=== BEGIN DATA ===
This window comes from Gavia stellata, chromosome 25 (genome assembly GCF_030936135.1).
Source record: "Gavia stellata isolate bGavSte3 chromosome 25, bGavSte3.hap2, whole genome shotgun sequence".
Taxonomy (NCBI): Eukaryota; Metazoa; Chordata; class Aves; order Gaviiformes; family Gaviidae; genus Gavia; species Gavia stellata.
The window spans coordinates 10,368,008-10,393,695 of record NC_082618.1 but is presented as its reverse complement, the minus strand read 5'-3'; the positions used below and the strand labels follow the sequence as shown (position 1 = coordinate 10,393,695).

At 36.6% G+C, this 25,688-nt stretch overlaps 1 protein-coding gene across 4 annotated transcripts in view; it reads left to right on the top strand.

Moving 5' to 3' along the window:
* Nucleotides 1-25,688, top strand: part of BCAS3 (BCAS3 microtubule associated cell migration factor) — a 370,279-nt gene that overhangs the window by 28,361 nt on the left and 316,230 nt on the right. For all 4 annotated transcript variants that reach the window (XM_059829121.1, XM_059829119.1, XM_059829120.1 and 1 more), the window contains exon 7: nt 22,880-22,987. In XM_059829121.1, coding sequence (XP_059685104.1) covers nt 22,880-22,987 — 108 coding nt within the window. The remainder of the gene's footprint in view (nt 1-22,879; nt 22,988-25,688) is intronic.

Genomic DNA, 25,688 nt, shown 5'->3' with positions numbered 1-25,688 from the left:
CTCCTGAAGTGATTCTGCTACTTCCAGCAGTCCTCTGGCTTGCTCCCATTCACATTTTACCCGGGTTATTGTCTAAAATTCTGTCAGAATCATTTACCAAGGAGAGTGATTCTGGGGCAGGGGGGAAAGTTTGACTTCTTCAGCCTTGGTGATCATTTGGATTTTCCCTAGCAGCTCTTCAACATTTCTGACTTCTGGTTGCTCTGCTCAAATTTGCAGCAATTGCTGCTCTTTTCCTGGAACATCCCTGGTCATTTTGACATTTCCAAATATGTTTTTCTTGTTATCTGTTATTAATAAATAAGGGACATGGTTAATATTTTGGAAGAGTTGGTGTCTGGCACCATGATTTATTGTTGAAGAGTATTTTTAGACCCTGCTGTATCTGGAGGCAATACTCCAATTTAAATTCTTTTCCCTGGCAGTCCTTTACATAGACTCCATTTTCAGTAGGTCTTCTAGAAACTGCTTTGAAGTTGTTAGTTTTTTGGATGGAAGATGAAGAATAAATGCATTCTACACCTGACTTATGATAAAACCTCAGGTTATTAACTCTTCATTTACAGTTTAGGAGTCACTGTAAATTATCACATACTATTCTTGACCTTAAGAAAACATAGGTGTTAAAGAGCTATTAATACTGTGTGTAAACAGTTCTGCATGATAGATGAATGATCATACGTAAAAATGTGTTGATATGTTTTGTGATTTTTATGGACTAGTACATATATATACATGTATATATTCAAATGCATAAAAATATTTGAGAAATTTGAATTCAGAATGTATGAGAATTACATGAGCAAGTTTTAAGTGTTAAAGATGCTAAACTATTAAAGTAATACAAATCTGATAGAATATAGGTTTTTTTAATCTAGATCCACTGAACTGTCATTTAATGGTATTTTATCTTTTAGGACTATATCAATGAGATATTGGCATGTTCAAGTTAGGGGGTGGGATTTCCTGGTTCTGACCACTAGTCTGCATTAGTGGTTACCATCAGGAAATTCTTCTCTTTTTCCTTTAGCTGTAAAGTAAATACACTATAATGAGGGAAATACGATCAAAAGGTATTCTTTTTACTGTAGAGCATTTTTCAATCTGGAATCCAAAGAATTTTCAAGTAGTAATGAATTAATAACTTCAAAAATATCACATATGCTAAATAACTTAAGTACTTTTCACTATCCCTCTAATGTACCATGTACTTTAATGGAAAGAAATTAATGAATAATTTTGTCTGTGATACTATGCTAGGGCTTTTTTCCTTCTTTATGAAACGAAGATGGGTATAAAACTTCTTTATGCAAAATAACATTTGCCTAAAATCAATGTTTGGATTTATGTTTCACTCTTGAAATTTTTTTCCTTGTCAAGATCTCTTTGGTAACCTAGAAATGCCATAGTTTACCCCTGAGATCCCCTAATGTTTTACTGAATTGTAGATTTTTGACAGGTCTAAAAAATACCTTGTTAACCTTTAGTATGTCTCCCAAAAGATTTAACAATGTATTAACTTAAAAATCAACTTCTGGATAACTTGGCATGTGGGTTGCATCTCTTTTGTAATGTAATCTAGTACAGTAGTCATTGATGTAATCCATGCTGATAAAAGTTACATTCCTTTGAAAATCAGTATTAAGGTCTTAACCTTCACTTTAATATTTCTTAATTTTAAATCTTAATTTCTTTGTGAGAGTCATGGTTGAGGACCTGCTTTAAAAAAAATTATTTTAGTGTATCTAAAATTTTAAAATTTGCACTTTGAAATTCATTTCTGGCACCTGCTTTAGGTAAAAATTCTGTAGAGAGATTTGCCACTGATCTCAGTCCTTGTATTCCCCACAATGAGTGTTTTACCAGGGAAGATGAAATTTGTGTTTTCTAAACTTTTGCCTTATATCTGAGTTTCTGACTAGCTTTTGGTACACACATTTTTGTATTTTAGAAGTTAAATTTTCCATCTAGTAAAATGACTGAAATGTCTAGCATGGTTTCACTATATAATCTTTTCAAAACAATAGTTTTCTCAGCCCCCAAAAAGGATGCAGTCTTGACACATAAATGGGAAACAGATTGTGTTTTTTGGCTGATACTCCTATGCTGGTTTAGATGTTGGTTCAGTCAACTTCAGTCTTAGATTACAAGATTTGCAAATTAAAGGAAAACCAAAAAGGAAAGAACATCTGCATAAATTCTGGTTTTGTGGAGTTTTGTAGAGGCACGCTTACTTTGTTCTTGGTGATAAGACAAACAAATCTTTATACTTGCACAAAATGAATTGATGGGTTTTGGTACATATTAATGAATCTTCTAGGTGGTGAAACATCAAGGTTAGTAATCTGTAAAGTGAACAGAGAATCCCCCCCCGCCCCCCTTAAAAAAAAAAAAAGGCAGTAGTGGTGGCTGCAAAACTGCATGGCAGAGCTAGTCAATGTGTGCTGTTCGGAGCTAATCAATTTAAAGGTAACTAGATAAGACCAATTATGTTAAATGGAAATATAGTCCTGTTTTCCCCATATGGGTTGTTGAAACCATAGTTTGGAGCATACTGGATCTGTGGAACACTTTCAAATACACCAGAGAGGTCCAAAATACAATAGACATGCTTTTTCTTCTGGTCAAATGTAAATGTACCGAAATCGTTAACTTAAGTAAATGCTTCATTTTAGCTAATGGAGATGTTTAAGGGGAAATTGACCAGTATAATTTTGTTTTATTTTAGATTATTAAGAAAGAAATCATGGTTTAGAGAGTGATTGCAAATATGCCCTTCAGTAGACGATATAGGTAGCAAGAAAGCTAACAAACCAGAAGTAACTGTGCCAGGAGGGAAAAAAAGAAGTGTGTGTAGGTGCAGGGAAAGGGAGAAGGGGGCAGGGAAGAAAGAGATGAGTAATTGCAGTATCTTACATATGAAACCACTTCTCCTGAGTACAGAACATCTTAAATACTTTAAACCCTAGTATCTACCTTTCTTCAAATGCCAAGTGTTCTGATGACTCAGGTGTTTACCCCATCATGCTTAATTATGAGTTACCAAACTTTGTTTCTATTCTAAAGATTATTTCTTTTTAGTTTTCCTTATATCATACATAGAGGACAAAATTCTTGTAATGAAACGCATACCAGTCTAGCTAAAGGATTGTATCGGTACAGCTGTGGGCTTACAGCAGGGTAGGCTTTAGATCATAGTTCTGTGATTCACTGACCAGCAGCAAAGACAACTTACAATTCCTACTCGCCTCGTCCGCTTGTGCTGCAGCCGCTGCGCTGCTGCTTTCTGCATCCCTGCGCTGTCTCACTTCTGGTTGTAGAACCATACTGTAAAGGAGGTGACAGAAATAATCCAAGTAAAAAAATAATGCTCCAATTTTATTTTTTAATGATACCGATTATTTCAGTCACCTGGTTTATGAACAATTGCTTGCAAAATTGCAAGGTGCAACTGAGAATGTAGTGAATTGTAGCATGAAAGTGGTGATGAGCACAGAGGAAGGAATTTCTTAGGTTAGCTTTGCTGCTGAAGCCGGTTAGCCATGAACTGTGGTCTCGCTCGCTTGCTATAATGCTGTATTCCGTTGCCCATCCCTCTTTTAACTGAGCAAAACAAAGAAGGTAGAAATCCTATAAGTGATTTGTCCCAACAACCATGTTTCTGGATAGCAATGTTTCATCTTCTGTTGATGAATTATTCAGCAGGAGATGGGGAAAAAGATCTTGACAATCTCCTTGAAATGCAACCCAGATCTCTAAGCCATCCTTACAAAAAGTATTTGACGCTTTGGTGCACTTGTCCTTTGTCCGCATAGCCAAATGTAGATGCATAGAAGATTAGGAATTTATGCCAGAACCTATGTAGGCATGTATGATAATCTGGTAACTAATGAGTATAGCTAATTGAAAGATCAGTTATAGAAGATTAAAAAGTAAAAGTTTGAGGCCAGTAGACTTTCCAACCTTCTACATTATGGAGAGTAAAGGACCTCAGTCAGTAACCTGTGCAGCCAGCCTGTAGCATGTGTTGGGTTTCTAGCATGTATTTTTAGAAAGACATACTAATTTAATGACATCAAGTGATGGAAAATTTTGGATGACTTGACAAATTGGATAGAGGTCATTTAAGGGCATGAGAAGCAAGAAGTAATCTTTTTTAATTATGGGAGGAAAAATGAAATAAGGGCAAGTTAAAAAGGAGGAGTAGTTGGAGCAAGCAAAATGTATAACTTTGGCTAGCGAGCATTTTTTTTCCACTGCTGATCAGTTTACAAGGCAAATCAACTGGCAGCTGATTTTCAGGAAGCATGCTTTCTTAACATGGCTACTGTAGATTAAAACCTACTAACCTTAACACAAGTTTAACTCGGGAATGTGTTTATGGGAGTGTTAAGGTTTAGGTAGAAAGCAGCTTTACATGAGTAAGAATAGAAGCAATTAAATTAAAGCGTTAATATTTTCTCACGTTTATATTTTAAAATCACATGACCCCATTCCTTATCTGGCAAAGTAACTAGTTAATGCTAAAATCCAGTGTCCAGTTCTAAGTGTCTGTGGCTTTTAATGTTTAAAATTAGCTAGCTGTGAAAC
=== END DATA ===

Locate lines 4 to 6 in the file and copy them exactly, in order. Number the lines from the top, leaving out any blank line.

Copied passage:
The window spans coordinates 10,368,008-10,393,695 of record NC_082618.1 but is presented as its reverse complement, the minus strand read 5'-3'; the positions used below and the strand labels follow the sequence as shown (position 1 = coordinate 10,393,695).

At 36.6% G+C, this 25,688-nt stretch overlaps 1 protein-coding gene across 4 annotated transcripts in view; it reads left to right on the top strand.

Moving 5' to 3' along the window: